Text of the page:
Caregiver Checklist

Caring for someone with a progressive dementia brings about many new challenges and new things to learn.

The following ten steps can help caregivers provide the best possible care for those with a progressive dementia, while maintaining their own health and well-being.


☑ 1. Evaluation/Assessment

Medical, neurological and psychological assessments will assist in determining an accurate diagnosis of the person’s symptoms. Find a good doctor who understands dementia that you can trust. Be sure to tell them about all symptoms and changes in the individual.

A log or journal is helpful to track your observations and to communicate concerns with the doctor. Start with a consultation and memory screening with one of our Education Specialists.

    See also: Diagnosis


2. Educate yourself

Learn about progressive dementias through books, websites, workshops, and your local Alzheimer’s Resource of Alaska. We have ongoing free training for family caregivers.


☑ 3. Hold a family conference

Everyone who will be involved in caregiving and planning for the future should attend the conference. E‐mail or online formats are useful tools to keep everyone informed on a regular basis.


4. Assess your support system

As a caregiver, you will need a good support system. Join a caregiver support group. Accept help from friends. Talk about what is going on at home with someone you trust.


5. Your health

Your health is just as important as your loved one’s health. Try to get enough rest. Exercise regularly. Eat well‐balanced meals. Find relief through an adult day center or respite care.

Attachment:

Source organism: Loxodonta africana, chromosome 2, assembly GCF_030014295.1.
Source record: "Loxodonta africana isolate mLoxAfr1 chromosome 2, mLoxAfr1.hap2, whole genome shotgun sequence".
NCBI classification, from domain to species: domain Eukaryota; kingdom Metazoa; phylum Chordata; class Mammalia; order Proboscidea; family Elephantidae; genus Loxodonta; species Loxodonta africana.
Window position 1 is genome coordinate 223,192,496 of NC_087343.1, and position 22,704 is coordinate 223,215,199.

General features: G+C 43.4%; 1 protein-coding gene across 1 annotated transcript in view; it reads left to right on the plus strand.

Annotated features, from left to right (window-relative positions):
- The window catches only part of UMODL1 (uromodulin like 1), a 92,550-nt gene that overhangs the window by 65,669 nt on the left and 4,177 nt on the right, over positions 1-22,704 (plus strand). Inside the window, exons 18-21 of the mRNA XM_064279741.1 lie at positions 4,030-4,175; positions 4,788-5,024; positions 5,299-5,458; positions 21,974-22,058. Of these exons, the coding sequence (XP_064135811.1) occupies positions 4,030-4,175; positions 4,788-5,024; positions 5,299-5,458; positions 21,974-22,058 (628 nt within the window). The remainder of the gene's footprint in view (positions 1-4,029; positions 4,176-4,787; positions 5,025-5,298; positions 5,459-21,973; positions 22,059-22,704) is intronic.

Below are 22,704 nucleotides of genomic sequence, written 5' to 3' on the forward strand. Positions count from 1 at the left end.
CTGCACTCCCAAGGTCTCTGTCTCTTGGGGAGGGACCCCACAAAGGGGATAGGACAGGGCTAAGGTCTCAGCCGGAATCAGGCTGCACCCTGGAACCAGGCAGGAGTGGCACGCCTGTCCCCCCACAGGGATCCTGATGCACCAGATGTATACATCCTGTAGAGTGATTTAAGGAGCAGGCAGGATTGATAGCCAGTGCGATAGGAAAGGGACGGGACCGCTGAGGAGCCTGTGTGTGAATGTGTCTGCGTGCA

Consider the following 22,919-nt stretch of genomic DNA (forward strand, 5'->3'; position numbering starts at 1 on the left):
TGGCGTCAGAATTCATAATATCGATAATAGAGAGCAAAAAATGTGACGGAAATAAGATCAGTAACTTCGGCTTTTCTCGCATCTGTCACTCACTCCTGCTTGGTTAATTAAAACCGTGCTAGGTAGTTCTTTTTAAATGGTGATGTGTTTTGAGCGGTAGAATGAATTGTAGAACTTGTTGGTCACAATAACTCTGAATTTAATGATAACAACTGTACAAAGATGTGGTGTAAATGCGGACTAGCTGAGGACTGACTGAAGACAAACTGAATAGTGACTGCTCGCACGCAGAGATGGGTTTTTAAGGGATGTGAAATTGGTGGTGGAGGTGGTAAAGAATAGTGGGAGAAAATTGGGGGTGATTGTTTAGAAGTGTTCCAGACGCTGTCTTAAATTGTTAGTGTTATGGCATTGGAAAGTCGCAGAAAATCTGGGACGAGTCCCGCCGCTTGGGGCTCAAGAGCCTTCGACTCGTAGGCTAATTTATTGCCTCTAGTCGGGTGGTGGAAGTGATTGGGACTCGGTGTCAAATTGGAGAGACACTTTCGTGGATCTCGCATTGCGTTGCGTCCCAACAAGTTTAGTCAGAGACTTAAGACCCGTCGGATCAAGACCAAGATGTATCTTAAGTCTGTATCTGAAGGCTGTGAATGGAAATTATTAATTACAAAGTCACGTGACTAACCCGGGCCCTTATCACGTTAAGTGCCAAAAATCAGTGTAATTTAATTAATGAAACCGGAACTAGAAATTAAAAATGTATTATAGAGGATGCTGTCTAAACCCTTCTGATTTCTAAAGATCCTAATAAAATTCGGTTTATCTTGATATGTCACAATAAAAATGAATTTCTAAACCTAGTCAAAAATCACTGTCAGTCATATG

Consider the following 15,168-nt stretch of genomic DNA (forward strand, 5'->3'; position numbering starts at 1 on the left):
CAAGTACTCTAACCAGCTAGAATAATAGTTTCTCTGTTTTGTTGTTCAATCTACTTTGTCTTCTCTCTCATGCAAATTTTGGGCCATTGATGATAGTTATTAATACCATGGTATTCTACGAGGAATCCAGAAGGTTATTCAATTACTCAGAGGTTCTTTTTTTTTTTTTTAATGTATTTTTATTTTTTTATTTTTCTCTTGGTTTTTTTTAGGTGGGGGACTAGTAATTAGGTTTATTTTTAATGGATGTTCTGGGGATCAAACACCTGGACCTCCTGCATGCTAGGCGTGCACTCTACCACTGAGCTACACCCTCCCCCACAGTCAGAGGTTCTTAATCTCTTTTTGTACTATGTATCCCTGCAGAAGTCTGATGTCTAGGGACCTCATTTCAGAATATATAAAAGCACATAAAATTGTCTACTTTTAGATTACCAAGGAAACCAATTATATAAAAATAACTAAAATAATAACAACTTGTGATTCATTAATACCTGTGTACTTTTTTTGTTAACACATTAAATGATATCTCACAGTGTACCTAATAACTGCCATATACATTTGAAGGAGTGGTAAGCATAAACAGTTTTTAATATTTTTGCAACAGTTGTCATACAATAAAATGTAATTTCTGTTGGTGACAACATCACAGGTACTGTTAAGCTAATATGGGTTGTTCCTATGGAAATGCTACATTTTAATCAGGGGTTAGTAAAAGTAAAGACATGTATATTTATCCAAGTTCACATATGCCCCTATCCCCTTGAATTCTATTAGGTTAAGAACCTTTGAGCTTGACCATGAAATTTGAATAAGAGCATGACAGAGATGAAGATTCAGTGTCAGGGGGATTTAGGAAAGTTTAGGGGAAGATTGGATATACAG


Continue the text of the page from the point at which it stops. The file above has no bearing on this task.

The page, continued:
Let our Care Coordinators help to find what works for you. Be kind to yourself! Remember that it is OK to have fun.


6. Home Safety

Assess the need for wandering safety devices such as door and window alarms and a Safe Return bracelet. Remove dangerous items from within easy reach (hide car keys if your loved one can no longer drive, and lock up poisons, sharp knives, guns, power tools, etc).

You may need to move furniture and slippery rugs if your loved one develops a shuffling gait.

Remove distracting paintings or wall hangings if they start to confuse the individual. Be sure to have window coverings for when it gets dark.

    See also: Mini-Grants


7. Legal & Financial

Is there a Durable Power of Attorney, and if necessary, a Guardian, or Conservator? Is there a Living Will? What kinds of insurance does the individual have? What does it cover? What are the individual’s sources of income – social security, pensions, etc.? Be sure you know about all bank accounts, safe deposit boxes, etc. the individual has in his/her name.

Check out eligibility of Medicare and Medicaid to see if they are an option.

How we can help